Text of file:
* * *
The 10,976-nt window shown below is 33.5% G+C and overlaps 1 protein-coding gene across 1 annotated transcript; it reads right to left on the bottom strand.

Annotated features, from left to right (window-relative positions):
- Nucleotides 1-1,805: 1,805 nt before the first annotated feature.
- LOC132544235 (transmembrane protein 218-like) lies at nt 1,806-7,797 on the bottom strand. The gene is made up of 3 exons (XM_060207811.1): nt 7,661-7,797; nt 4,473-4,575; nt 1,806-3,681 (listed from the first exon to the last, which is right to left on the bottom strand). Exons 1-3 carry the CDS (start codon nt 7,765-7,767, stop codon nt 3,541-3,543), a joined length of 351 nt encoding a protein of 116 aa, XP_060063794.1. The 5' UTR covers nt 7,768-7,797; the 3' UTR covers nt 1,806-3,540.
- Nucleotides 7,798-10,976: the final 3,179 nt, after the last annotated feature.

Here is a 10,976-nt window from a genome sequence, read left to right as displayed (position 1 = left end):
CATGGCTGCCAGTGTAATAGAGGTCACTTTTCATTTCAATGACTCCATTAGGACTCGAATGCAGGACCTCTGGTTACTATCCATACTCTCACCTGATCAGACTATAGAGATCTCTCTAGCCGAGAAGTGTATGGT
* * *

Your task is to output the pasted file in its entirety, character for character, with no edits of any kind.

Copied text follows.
The 10,976-nt window shown below is 33.5% G+C and overlaps 1 protein-coding gene across 1 annotated transcript; it reads right to left on the bottom strand.

Annotated features, from left to right (window-relative positions):
- Nucleotides 1-1,805: 1,805 nt before the first annotated feature.
- LOC132544235 (transmembrane protein 218-like) lies at nt 1,806-7,797 on the bottom strand. The gene is made up of 3 exons (XM_060207811.1): nt 7,661-7,797; nt 4,473-4,575; nt 1,806-3,681 (listed from the first exon to the last, which is right to left on the bottom strand). Exons 1-3 carry the CDS (start codon nt 7,765-7,767, stop codon nt 3,541-3,543), a joined length of 351 nt encoding a protein of 116 aa, XP_060063794.1. The 5' UTR covers nt 7,768-7,797; the 3' UTR covers nt 1,806-3,540.
- Nucleotides 7,798-10,976: the final 3,179 nt, after the last annotated feature.

Here is a 10,976-nt window from a genome sequence, read left to right as displayed (position 1 = left end):
CATGGCTGCCAGTGTAATAGAGGTCACTTTTCATTTCAATGACTCCATTAGGACTCGAATGCAGGACCTCTGGTTACTATCCATACTCTCACCTGATCAGACTATAGAGATCTCTCTAGCCGAGAAGTGTATGGT